Non-citizenship series begins with talk on 'Citizenship and the Politics of Exclusion'

Professor Bridget Anderson

Bridget Anderson, a leading labor and migration scholar, will deliver the keynote address in the first of a series of events exploring non-citizenship.

Her talk, “The Good, the Bad, and the Ugly: Citizenship and the Politics of Exclusion,” begins at 7 p.m. Thursday, Oct. 6 at the Museum of Art and History in Santa Cruz. A reception will begin at 6:30 p.m. The event is free and open to the public with pre-registration requested.

Anderson is professor of migration and citizenship and research director at the University of Oxford's Centre on Migration, Policy and Society

“Bridget Anderson studies citizenship and the movement of people,” said Catherine Ramírez, UC Santa Cruz associate professor of Latin American and Latino studies and director of the Chicano Latino Research Center. “My colleagues and I invited her to open our Sawyer Seminar on non-citizenship because of the sharp and innovative ways in which she questions and sheds light on the categories of citizen, migrant, and worker.”   

Anderson’s talk kicks off a year-long series that will explore what it means to be a citizen and non-citizen in a world made by migrants, refugees, guest workers, permanent residents, asylum seekers, slaves, prisoners, detainees, the stateless, and denizens (residents who do not hold the same rights as citizens). It is part of the John E. Sawyer Seminar on the Comparative Study of Culture funded by the Andrew W. Mellon Foundation and presented by the CLRC and the Institute for Humanities Research.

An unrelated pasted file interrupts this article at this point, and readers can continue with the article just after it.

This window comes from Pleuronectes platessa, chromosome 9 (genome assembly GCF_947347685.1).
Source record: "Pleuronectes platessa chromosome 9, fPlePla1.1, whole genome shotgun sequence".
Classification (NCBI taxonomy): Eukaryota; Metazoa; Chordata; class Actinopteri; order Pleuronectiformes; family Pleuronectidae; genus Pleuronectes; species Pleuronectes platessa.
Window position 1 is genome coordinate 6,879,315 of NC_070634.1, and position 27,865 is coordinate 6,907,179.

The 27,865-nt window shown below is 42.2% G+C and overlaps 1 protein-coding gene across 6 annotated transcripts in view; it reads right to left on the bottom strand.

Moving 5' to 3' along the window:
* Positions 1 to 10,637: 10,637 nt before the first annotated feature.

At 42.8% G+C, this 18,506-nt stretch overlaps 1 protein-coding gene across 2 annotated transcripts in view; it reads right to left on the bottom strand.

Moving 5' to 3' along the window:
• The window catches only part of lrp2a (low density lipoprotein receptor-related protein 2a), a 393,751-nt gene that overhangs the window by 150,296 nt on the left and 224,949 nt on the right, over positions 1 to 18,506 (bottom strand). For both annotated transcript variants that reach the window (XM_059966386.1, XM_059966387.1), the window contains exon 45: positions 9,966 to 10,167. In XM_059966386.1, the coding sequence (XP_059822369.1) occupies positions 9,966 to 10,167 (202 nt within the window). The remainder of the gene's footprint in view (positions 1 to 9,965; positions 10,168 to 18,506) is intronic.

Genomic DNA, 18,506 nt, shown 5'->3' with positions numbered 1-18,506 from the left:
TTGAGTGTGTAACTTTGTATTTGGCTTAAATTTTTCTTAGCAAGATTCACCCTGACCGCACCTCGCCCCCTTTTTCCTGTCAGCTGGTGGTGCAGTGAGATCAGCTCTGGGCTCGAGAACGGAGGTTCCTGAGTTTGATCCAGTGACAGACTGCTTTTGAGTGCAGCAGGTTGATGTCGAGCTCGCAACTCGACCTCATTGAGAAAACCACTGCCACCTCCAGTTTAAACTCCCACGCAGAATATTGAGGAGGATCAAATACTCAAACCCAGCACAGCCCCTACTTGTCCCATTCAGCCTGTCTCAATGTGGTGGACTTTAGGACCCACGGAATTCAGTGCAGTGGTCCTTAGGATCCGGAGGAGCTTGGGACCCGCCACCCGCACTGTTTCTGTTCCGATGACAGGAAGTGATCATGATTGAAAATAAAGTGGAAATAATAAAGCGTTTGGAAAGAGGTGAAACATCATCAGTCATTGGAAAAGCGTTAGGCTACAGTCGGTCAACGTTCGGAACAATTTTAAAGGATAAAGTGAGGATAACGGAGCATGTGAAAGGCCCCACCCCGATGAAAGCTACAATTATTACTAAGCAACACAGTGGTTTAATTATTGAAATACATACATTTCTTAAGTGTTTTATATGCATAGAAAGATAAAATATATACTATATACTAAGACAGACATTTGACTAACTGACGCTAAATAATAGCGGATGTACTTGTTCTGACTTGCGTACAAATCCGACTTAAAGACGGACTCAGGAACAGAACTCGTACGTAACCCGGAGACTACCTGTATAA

The series is organized around three themes: “Forced Migration” (fall 2016), “Labor Mobility and Precarity” (winter 2017), and “Fluidity of Status: Migrants, Citizens, Denizens” (spring 2017). 

Anderson will explore citizenship as a legal status and moral claim. She examines how debates about migration expose the nature of the “good citizen” and the rise of the worker citizen. Rather than seeing migrants and citizens as competitors for privileges of membership, she argues for recognition of connections between the non-citizen migrant and the “failed citizen” on welfare or with a criminal record.

After her remarks, Sylvanna Falcón, associate professor of Latin American and Latino studies, will facilitate a discussion.